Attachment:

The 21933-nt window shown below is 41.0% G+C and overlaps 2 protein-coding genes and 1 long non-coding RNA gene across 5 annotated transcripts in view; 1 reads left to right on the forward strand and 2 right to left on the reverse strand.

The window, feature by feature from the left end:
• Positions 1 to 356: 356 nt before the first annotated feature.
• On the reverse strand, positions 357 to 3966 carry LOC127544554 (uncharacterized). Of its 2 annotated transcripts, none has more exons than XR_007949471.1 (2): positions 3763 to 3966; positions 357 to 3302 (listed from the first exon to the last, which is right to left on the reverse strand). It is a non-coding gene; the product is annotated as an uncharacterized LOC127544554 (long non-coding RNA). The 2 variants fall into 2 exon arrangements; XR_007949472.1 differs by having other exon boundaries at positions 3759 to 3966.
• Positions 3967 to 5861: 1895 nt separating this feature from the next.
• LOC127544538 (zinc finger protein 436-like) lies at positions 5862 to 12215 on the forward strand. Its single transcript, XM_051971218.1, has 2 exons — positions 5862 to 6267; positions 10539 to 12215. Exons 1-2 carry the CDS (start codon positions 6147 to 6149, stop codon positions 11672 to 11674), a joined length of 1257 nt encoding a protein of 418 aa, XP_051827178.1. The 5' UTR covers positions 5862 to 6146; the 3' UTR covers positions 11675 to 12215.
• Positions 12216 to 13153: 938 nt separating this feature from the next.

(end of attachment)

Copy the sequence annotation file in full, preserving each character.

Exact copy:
The 21933-nt window shown below is 41.0% G+C and overlaps 2 protein-coding genes and 1 long non-coding RNA gene across 5 annotated transcripts in view; 1 reads left to right on the forward strand and 2 right to left on the reverse strand.

The window, feature by feature from the left end:
• Positions 1 to 356: 356 nt before the first annotated feature.
• On the reverse strand, positions 357 to 3966 carry LOC127544554 (uncharacterized). Of its 2 annotated transcripts, none has more exons than XR_007949471.1 (2): positions 3763 to 3966; positions 357 to 3302 (listed from the first exon to the last, which is right to left on the reverse strand). It is a non-coding gene; the product is annotated as an uncharacterized LOC127544554 (long non-coding RNA). The 2 variants fall into 2 exon arrangements; XR_007949472.1 differs by having other exon boundaries at positions 3759 to 3966.
• Positions 3967 to 5861: 1895 nt separating this feature from the next.
• LOC127544538 (zinc finger protein 436-like) lies at positions 5862 to 12215 on the forward strand. Its single transcript, XM_051971218.1, has 2 exons — positions 5862 to 6267; positions 10539 to 12215. Exons 1-2 carry the CDS (start codon positions 6147 to 6149, stop codon positions 11672 to 11674), a joined length of 1257 nt encoding a protein of 418 aa, XP_051827178.1. The 5' UTR covers positions 5862 to 6146; the 3' UTR covers positions 11675 to 12215.
• Positions 12216 to 13153: 938 nt separating this feature from the next.